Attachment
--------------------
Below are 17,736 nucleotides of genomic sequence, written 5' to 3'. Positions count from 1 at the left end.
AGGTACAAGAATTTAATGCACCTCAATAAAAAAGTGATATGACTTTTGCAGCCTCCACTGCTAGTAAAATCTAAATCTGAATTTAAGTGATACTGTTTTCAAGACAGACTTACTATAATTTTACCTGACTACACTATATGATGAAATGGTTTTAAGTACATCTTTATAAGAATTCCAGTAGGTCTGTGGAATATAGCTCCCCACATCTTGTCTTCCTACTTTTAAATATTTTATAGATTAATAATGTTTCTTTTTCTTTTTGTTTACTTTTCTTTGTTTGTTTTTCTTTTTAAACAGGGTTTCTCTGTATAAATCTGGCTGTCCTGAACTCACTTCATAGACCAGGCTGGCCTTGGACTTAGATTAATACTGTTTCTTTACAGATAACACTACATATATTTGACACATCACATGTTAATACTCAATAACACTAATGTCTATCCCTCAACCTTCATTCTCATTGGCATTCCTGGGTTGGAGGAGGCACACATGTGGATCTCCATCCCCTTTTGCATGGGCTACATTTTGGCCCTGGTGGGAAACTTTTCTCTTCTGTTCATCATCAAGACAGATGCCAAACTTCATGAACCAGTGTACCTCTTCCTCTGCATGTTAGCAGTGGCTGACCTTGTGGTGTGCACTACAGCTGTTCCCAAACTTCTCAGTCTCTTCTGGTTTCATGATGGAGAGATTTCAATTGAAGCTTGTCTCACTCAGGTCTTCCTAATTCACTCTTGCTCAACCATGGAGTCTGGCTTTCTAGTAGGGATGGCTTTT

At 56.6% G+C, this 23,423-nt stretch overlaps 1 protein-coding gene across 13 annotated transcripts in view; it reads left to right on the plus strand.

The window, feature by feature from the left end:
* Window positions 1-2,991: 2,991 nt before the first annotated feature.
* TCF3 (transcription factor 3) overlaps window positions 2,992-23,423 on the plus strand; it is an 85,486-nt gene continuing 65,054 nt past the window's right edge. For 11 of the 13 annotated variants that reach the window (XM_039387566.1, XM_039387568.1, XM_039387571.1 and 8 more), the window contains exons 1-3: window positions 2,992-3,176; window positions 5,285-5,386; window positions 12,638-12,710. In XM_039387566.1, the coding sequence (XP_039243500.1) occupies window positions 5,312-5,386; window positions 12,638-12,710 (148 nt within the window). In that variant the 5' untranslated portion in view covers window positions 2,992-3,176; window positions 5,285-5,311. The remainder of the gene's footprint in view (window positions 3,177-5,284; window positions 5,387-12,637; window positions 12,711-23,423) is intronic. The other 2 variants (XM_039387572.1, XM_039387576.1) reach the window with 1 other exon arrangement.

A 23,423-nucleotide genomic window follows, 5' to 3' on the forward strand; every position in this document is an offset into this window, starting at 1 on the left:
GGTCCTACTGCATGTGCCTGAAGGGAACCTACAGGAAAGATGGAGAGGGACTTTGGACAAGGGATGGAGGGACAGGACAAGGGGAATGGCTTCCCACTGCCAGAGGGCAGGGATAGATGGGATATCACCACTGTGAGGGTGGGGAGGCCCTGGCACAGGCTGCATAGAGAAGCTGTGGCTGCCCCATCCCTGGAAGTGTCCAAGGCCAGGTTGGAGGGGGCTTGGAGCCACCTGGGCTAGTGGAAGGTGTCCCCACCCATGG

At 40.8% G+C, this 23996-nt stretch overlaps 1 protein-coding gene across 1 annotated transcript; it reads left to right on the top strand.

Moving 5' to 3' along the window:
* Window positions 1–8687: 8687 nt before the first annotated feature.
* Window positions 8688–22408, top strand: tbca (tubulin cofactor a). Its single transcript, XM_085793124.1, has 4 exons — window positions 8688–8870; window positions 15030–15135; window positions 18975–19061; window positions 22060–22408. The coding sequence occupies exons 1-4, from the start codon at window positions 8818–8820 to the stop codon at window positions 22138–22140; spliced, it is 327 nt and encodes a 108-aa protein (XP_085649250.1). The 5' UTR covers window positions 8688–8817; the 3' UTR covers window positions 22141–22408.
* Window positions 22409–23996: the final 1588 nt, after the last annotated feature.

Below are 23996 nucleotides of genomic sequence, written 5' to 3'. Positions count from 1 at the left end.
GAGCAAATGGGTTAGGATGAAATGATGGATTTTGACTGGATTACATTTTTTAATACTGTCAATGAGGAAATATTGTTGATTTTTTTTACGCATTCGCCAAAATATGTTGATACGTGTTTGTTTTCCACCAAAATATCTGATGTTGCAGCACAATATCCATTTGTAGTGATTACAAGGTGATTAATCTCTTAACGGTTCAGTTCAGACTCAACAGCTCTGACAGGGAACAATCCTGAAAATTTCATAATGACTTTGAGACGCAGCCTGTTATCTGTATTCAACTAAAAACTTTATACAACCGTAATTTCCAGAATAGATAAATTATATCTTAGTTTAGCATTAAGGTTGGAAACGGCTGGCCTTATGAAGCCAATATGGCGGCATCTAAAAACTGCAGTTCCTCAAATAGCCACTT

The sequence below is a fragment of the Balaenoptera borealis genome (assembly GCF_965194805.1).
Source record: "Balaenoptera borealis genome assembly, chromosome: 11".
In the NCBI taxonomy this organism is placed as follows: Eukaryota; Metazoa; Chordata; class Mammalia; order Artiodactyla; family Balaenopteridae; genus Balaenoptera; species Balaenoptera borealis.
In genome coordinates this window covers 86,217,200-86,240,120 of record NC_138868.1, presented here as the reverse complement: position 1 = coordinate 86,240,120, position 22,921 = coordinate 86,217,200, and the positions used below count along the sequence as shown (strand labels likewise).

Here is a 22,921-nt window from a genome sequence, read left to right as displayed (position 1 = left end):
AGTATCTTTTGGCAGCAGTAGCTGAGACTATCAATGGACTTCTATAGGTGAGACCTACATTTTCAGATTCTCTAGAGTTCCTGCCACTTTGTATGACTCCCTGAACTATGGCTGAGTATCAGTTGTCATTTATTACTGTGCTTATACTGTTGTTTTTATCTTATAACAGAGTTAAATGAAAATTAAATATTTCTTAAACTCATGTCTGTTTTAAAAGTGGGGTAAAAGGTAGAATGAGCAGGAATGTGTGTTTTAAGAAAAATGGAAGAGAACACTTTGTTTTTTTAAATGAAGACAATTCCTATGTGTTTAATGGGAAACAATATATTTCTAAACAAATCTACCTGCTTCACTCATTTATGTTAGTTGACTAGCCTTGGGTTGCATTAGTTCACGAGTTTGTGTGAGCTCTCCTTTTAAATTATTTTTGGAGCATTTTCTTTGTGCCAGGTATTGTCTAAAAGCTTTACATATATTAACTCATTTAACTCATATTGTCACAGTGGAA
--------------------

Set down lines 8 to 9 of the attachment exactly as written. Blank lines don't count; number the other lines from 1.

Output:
GGTCCTACTGCATGTGCCTGAAGGGAACCTACAGGAAAGATGGAGAGGGACTTTGGACAAGGGATGGAGGGACAGGACAAGGGGAATGGCTTCCCACTGCCAGAGGGCAGGGATAGATGGGATATCACCACTGTGAGGGTGGGGAGGCCCTGGCACAGGCTGCATAGAGAAGCTGTGGCTGCCCCATCCCTGGAAGTGTCCAAGGCCAGGTTGGAGGGGGCTTGGAGCCACCTGGGCTAGTGGAAGGTGTCCCCACCCATGG

At 40.8% G+C, this 23996-nt stretch overlaps 1 protein-coding gene across 1 annotated transcript; it reads left to right on the top strand.